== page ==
Archive for March, 2013

A Future Arrived

A Future Arrived is Phillip Rock’s 3rd book in his trilogy of the Greville family at Abingdon Pryory set pre and post WWI (this book actually ends in October 1940.). Having enjoyed the previous two immensely, I couldn’t wait to sink my teeth into it. I’m sorry there were only 3 books in the series, I really wish Rock had decided to just continue with a social history of England set against the backdrop of world history. It would have been fantastic I think. He’s a wonderful writer (he died in 2004). The saga continues… Charles Greville finds love again, and becomes Headmaster of Burgate House, and journalist Martin Rilke continues to dominate the newspapers & airwaves of the world. The next generation, the Wood-Lacey twins – Jennifer & Victoria, as well as their younger sister Kate, and Colin Mackendric Ross (Alex’s son), figure largely as time marches on towards WWII. And we’re introduced to Albert Thaxton, Ivy’s brother, who follows in Martin’s footsteps as he travels through Europe headlining the turmoils & troubles of the world. I love historical fiction, and this series of books has been one of my favourites. I just spotted it sitting on the shelf in the bookstore and decided to take a chance. And I’m SO glad I did. Read all 3 books, you won’t be disappointed. ***** for all 3 books.

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Circles of Time

Circles of Time is Phillip Rock’s second book in his trilogy of Abingdon Pryory. You can read it without having read the first (there’s enough overlap of info that you won’t be confused as to who’s who and what’s what) but I suggest you start at the beginning. It’s like trying to watch season 2 of Downton Abbey without having watched season 1 – why would you? Time marches on at Abingdon Pryory, the Greville family are coping with the aftermath of WWI, rebuilding their precious “estate” to it’s former glory. William and Charles, both of who were wounded in battle – in different ways (I don’t like to give anything away) get on with dealing with their demons. Beautiful, smart Alex comes to admit to her mother’s desire for a proper marriage to a proper British gentleman, and along with Martin, the American cousin who has become an international success as a journalist, they all figure large in the book and it’s a great read. It’s the age of jazz, looser morals, changing ideas and ideals. But all is not good. On the horizon is the problem of what to do about Germany, left battered and broken by the war. Someone named Hitler has appeared on the scene and he’s slowly winning over the minds of the broken, hungry, and destitute. I love the book, maybe even more than book #1 (less war stuff) but it’s hard to say since that one was a favourite too. I just wonder why we’ve never heard of these books before. Rock wrote this book in 1981-  he died in 2004. I bet it’s the Downton Abbey craze that has brought them to the forefront now. Better late than never is what I say. The writing is terrific, and you’ll get just as caught up in his 3 books as the blockbuster TV series. I want to keep book #3  to read when I’m away in a few weeks, but it’s going to be really hard to keep from peeking.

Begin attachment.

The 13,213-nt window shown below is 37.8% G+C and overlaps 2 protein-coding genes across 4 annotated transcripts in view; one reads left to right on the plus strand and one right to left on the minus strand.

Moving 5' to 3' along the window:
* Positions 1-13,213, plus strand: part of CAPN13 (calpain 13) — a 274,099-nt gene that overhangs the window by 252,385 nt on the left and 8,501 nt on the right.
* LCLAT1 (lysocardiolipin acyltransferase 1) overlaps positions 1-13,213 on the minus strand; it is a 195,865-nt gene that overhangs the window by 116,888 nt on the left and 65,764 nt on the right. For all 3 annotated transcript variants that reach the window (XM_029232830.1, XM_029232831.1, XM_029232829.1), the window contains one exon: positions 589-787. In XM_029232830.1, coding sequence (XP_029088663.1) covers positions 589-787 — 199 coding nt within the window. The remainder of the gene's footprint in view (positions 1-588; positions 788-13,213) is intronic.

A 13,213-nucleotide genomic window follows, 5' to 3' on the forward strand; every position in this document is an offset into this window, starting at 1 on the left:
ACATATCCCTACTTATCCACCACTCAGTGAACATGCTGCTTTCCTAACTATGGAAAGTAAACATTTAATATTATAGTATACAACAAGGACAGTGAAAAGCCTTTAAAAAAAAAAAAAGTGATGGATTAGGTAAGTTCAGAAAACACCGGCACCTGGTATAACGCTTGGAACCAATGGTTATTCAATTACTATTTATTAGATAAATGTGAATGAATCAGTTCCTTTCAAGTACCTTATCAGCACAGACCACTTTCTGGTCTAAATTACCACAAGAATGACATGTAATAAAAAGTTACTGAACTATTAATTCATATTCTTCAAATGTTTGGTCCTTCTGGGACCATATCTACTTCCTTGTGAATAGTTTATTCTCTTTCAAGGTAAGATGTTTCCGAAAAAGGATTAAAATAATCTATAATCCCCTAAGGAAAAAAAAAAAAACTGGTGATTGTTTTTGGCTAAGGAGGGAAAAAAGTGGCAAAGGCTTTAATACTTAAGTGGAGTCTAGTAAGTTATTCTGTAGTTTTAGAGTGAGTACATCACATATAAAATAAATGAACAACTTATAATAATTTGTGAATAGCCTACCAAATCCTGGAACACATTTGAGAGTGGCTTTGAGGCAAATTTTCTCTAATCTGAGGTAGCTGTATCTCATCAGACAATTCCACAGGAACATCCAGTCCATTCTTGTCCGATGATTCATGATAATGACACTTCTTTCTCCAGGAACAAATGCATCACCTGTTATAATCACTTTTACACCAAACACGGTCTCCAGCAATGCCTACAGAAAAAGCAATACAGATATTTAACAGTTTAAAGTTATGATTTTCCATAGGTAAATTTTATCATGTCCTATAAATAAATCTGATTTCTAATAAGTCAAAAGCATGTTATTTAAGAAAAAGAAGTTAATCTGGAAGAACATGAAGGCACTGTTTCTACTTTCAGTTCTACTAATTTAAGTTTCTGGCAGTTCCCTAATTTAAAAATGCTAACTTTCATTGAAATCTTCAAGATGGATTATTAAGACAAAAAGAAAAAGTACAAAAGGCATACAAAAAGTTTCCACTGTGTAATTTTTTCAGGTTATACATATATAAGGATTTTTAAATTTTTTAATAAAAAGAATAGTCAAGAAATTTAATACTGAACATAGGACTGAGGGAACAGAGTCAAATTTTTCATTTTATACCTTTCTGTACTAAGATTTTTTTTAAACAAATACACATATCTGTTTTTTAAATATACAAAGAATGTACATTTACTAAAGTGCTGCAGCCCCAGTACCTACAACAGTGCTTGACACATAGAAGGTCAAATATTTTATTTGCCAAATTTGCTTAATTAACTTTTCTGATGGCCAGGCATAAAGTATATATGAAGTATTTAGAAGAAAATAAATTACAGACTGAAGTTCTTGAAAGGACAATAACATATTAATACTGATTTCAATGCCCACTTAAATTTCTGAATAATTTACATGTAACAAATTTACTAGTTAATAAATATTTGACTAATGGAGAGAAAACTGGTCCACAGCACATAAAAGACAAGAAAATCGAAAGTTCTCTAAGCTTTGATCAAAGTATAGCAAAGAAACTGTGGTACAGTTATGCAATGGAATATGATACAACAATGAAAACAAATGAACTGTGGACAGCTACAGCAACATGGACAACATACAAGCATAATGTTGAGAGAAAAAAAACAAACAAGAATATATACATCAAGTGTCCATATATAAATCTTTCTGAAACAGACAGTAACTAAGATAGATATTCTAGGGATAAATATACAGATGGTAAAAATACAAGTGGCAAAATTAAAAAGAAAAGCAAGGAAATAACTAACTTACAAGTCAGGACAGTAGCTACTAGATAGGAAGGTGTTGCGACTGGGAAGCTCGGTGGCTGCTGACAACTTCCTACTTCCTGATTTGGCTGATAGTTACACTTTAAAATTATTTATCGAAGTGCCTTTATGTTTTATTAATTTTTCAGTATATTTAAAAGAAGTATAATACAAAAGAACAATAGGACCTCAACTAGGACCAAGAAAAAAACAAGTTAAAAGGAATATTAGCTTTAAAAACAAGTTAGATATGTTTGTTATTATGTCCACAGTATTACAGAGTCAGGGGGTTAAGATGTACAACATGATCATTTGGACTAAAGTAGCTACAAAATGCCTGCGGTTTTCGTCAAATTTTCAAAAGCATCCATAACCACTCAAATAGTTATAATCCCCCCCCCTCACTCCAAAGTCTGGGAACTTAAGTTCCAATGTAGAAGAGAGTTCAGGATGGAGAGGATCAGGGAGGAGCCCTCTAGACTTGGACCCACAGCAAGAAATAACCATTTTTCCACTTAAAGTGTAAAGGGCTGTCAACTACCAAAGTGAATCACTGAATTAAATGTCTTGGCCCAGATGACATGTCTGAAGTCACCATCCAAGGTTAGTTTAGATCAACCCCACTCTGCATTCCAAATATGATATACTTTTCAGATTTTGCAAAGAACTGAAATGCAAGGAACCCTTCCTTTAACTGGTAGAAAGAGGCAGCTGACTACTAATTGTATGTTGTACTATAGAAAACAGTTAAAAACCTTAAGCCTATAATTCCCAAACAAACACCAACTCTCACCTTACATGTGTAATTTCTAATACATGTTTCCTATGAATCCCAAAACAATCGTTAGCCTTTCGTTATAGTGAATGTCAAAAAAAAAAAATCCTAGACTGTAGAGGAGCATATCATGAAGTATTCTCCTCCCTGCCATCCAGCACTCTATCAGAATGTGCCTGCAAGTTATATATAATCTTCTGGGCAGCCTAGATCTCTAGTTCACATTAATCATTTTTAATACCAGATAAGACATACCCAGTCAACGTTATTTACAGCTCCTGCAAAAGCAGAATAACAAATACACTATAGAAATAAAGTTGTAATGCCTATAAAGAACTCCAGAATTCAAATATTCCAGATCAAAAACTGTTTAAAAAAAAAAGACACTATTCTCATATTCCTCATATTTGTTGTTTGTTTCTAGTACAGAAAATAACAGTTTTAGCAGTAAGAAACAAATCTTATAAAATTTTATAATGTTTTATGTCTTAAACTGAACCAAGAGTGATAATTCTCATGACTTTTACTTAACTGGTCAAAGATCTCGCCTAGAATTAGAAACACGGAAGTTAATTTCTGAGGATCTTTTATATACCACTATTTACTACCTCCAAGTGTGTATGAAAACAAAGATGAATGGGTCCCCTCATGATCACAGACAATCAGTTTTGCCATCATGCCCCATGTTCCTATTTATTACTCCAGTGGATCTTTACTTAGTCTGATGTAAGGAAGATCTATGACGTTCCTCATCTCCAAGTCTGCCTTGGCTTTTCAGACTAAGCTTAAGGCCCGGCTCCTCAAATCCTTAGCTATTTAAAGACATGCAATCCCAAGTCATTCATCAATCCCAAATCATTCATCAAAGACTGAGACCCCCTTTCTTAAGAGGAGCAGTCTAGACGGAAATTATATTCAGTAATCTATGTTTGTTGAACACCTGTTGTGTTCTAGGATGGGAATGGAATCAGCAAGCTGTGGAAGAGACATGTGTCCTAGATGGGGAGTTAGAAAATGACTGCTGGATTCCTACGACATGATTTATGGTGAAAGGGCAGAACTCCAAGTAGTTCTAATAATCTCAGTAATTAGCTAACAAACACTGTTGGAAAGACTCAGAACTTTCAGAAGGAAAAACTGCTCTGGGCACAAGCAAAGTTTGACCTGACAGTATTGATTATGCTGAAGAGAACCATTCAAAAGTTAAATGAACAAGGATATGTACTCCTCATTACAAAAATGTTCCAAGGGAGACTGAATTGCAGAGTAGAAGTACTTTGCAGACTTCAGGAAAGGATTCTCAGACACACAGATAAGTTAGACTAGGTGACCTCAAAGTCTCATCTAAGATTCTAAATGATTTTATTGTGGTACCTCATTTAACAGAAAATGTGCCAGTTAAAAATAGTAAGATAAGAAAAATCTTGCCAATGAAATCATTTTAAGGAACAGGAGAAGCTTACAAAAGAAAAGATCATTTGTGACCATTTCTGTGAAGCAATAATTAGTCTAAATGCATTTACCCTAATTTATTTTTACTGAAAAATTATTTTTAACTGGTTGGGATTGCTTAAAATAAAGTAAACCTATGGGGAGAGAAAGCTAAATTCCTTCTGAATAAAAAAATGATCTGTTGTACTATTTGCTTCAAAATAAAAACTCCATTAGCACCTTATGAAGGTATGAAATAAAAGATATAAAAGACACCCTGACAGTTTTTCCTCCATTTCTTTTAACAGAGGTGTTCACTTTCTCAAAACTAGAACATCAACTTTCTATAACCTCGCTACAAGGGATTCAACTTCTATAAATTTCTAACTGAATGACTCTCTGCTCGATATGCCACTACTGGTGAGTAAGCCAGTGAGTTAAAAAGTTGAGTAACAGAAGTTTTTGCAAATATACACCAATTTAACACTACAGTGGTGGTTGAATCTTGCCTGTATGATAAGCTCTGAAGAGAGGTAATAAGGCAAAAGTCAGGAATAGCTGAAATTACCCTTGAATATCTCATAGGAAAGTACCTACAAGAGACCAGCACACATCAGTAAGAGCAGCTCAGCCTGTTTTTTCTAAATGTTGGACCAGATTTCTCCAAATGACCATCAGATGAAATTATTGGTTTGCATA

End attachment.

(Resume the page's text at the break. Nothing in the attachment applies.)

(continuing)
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Green(e) is my Favourite Colour

Two of our very own wonderful Canadian writers have new books arriving at your favourite store this spring. Barbara Fradkin, who writes the Inspector Michael Green series set in Ottawa, has The Whisper of Legends being released in early April, and Robert Rotenberg, famous for his Detective Ari Greene series set in Toronto, has Stranglehold appearing on the shelves in early May. Mark your calendars bookworms.

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The Passing Bells

The Passing Bells by Phillip Rock is a novel about World War I. I don’t usually read books with war themes, but this one looked different, and I was right. I found it fascinating. It is the first book in a trilogy about the British upper class Greville family at Abingdon Pryory. Lucky me – there are two more books to dig into! The war is front & centre in this book, but the goings on with the Grevilles and their servants at the Pryory serve to buffer all that nastyness of gaunt soldiers in muddy trenches, mustard gas and shell-shocked veterans with missing limbs. It sounds awful, and it is, but it’s so well written and there’s so much about British society and how the war changes everything that I was compelled to finish the book – even though at times I got confused as to which country was doing what to who. British aristocracy was forever changed by that war. Society women who’d never done a days work in their lives became “sisters” (nurses) tending to the wounded side by side with the downstairs staff who were elevated from pot scrubbing scullery maids, while Anthony Greville, 9th Earl of Stanmore, loses the 25 hunters and jumpers in his stables – the finest in England – to the war effort and… heavens!… is forced to drive his own “motorcar” since all the young, able bodied men are either off serving or have been called upon to aid the war effort in ways they’d never imagined. If you’re addicted to the very popular Downton Abbey TV series – this is a book for you! Immerse yourself in the fascinating story, the saga actually, of Abingdon Pryory and it’s inhabitants. I can’t wait to dig into book #2 Circles of Time. Stay tuned.

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